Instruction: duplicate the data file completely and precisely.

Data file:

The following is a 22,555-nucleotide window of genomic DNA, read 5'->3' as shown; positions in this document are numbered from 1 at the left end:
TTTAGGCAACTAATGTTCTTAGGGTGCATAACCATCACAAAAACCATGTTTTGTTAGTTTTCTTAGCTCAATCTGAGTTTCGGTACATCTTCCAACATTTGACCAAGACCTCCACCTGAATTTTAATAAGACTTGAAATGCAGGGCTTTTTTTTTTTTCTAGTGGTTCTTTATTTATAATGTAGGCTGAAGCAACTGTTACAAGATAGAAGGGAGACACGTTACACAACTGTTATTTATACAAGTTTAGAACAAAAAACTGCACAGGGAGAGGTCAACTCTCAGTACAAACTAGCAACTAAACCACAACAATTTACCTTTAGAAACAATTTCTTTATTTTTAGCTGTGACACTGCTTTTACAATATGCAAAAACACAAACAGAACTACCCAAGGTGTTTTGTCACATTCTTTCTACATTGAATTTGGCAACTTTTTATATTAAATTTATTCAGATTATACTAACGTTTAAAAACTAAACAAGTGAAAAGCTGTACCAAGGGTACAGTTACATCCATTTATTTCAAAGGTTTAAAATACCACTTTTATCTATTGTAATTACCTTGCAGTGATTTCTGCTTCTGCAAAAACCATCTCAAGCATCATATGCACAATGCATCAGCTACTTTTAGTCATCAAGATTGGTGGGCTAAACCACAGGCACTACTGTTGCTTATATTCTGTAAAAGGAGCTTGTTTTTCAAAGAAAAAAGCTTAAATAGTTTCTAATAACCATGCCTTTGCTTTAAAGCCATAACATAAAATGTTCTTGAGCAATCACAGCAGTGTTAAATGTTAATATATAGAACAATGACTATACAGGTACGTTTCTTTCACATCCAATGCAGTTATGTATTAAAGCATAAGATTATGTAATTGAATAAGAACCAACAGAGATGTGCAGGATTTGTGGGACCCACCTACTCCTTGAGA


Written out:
The following is a 22,555-nucleotide window of genomic DNA, read 5'->3' as shown; positions in this document are numbered from 1 at the left end:
TTTAGGCAACTAATGTTCTTAGGGTGCATAACCATCACAAAAACCATGTTTTGTTAGTTTTCTTAGCTCAATCTGAGTTTCGGTACATCTTCCAACATTTGACCAAGACCTCCACCTGAATTTTAATAAGACTTGAAATGCAGGGCTTTTTTTTTTTTCTAGTGGTTCTTTATTTATAATGTAGGCTGAAGCAACTGTTACAAGATAGAAGGGAGACACGTTACACAACTGTTATTTATACAAGTTTAGAACAAAAAACTGCACAGGGAGAGGTCAACTCTCAGTACAAACTAGCAACTAAACCACAACAATTTACCTTTAGAAACAATTTCTTTATTTTTAGCTGTGACACTGCTTTTACAATATGCAAAAACACAAACAGAACTACCCAAGGTGTTTTGTCACATTCTTTCTACATTGAATTTGGCAACTTTTTATATTAAATTTATTCAGATTATACTAACGTTTAAAAACTAAACAAGTGAAAAGCTGTACCAAGGGTACAGTTACATCCATTTATTTCAAAGGTTTAAAATACCACTTTTATCTATTGTAATTACCTTGCAGTGATTTCTGCTTCTGCAAAAACCATCTCAAGCATCATATGCACAATGCATCAGCTACTTTTAGTCATCAAGATTGGTGGGCTAAACCACAGGCACTACTGTTGCTTATATTCTGTAAAAGGAGCTTGTTTTTCAAAGAAAAAAGCTTAAATAGTTTCTAATAACCATGCCTTTGCTTTAAAGCCATAACATAAAATGTTCTTGAGCAATCACAGCAGTGTTAAATGTTAATATATAGAACAATGACTATACAGGTACGTTTCTTTCACATCCAATGCAGTTATGTATTAAAGCATAAGATTATGTAATTGAATAAGAACCAACAGAGATGTGCAGGATTTGTGGGACCCACCTACTCCTTGAGA